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"Buried with him in baptism," (the baptism of the Spirit, which is regeneration,)" wherein also ye are risen with him through the faith of the operation of God, who hath raised him from the dead," Col. ii. 12. The apostle argues our new life from the resurrection of Christ, in Rom. vi. 2—12, showing that as we have died with him, by our spiritual connection with his death, so we must live with him spiritually, as he rose from the dead; since the same Holy Spirit that quickened his body, is granted to regenerate our souls.
Is holiness of heart and life enjoined? It is by appealing to the same fact. "If ye then be risen with Christ, seek those things which are above.— Set your affections on things above," Col. iii. 1, 2. The loftiest aspiration that the apostle could breathe for himself and others was that they might know Christ, and "the power of his resurrection," Phil. iii. 10; and the climax that he gives to a most impressive exhibition of his Christian life is, "always bearing about in the body the dying of the Lord Jesus, that the life also of Jesus might be made manifest in our body." 2 Cor. iv. 10.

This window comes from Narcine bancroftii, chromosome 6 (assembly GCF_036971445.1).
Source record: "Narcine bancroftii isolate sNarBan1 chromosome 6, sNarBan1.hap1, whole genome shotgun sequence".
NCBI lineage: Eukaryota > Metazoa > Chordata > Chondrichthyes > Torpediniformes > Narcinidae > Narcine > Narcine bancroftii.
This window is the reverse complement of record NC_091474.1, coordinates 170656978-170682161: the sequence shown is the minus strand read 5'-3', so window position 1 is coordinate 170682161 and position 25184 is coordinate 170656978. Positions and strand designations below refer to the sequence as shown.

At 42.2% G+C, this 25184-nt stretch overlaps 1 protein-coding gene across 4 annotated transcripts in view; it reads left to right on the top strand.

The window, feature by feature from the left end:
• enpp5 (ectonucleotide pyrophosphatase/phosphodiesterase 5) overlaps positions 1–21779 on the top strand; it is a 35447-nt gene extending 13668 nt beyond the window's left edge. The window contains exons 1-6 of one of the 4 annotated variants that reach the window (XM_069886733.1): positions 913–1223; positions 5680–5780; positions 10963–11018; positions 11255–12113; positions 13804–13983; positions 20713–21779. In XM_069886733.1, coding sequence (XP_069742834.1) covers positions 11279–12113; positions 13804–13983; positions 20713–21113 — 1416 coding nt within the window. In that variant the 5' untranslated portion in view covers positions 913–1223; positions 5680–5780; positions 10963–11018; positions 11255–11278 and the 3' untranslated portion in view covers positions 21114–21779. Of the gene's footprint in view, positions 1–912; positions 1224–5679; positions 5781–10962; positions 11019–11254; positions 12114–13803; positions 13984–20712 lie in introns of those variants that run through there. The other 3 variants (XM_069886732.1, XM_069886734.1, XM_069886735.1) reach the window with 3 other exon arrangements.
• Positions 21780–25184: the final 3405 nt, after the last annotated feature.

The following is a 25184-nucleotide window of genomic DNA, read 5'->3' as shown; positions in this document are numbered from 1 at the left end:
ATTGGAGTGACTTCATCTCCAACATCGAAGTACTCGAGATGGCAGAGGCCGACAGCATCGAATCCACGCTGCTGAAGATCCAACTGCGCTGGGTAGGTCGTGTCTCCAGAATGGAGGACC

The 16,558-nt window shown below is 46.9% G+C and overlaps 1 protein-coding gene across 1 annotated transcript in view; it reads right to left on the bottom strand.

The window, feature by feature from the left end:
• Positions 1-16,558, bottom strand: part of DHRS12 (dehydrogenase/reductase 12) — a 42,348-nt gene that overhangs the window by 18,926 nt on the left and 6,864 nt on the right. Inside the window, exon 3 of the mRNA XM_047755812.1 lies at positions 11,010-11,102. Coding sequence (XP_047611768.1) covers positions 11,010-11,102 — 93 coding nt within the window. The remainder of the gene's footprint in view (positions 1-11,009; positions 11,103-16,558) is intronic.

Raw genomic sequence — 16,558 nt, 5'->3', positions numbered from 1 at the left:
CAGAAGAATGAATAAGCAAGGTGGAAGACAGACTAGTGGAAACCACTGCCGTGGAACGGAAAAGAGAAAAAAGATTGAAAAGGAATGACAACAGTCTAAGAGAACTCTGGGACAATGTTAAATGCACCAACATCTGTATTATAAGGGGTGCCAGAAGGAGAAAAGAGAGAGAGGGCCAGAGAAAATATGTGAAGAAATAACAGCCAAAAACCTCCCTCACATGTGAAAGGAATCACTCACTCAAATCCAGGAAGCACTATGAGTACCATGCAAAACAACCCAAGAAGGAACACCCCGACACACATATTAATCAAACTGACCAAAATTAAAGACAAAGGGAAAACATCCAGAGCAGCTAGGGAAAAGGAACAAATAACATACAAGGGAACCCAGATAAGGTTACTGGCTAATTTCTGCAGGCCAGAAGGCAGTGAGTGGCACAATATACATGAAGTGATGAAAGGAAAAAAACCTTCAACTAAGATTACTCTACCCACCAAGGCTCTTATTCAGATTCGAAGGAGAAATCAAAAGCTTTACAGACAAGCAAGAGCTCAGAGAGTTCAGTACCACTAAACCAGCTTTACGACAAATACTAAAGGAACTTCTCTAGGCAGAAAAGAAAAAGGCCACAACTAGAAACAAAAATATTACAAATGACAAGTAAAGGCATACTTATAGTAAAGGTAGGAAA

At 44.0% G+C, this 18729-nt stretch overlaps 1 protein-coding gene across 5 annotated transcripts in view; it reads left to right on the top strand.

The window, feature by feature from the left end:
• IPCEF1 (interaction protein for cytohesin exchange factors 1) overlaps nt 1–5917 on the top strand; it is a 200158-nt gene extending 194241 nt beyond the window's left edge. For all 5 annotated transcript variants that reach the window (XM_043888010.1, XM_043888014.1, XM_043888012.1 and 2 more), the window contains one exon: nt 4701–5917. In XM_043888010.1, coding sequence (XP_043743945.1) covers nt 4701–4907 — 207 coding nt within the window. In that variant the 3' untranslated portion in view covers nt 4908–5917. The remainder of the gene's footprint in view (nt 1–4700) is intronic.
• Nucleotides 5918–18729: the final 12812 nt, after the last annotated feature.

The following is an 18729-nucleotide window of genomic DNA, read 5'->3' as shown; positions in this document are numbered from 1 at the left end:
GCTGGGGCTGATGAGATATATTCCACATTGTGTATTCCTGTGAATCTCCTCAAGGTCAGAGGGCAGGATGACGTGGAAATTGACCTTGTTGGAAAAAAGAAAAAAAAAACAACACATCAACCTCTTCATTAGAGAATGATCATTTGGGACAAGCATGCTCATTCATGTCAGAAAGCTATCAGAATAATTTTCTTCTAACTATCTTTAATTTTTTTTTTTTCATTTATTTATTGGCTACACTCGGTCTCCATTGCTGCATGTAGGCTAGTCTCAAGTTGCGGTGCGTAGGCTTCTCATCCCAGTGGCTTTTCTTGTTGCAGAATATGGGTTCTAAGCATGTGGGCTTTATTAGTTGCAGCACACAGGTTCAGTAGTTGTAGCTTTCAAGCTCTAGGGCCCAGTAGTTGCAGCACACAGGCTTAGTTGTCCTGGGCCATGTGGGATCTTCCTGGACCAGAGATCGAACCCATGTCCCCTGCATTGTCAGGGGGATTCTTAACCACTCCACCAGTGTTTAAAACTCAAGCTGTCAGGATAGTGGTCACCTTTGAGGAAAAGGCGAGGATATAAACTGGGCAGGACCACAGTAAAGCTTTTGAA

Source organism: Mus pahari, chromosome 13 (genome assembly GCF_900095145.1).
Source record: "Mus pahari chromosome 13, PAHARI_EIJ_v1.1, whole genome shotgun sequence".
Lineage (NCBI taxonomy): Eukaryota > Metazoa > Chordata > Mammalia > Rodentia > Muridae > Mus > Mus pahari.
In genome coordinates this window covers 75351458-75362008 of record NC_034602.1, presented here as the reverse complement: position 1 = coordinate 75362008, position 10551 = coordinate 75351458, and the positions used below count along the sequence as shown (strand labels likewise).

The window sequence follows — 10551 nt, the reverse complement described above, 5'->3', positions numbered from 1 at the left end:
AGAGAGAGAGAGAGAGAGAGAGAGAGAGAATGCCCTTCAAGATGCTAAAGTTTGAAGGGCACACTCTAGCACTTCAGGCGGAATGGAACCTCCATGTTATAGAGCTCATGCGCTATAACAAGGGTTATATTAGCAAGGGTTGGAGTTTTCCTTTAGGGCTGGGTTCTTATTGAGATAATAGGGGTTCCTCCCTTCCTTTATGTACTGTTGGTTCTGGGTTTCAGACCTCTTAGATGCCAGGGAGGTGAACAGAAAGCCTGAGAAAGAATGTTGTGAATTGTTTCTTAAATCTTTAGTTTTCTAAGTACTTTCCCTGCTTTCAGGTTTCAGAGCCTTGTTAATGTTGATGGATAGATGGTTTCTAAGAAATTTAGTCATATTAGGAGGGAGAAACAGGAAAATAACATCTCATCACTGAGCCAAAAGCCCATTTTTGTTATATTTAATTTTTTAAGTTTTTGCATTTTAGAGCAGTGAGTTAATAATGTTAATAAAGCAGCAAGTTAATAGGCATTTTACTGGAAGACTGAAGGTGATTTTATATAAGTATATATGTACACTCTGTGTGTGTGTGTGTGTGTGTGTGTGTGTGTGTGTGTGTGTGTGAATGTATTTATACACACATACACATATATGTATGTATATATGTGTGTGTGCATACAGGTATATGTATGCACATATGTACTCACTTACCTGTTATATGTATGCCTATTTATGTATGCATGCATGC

Is comfort offered? It is rested on this great fact. To the trembling apostle in Patmos, the word of cheer that Christ himself uttered was, "Fear not!—I am he that liveth and was dead, and behold I am alive evermore," Rev. i. 18. To the bereaved mourner, the word of comfort to assuage sorrow is, "If we believe that Jesus died and rose again, even so them which sleep in Jesus, will God bring with him," 1 Thess. iv. 14. And when He who spake as never man spake, would give comfort to the weeping sisters of Bethany, it was with the sublime words, "I am the resurrection and the life."
These words of Christ suggest another aspect of great importance in the resurrection of our Lord. It secures and illustrates our own resurrection.
The apostle Paul in that magnificent argument for the resurrection, contained in 1 Cor. xv., makes the resurrection of Christ the first fruits and guaranty of the resurrection of his people. This fact settles the questions that have been raised in regard to the nature of the resurrection body, its identity with the body that died, and kindred speculations. If the resurrection of Christ is the example, then the same body that was put into the grave, shall hear the voice of the Son of God, and come forth from the grave; all apparent difficulties notwithstanding. We know not how the dead are raised or with exactly what body they come; but we know that as the same body which was laid in the grave arose from it, in Christ's case, so "He that raised up Christ from the dead, shall also quicken your mortal bodies by his Spirit that dwelleth in you," Rom. viii. 11. We can therefore safely leave all questions of this kind to be solved by the "power of God."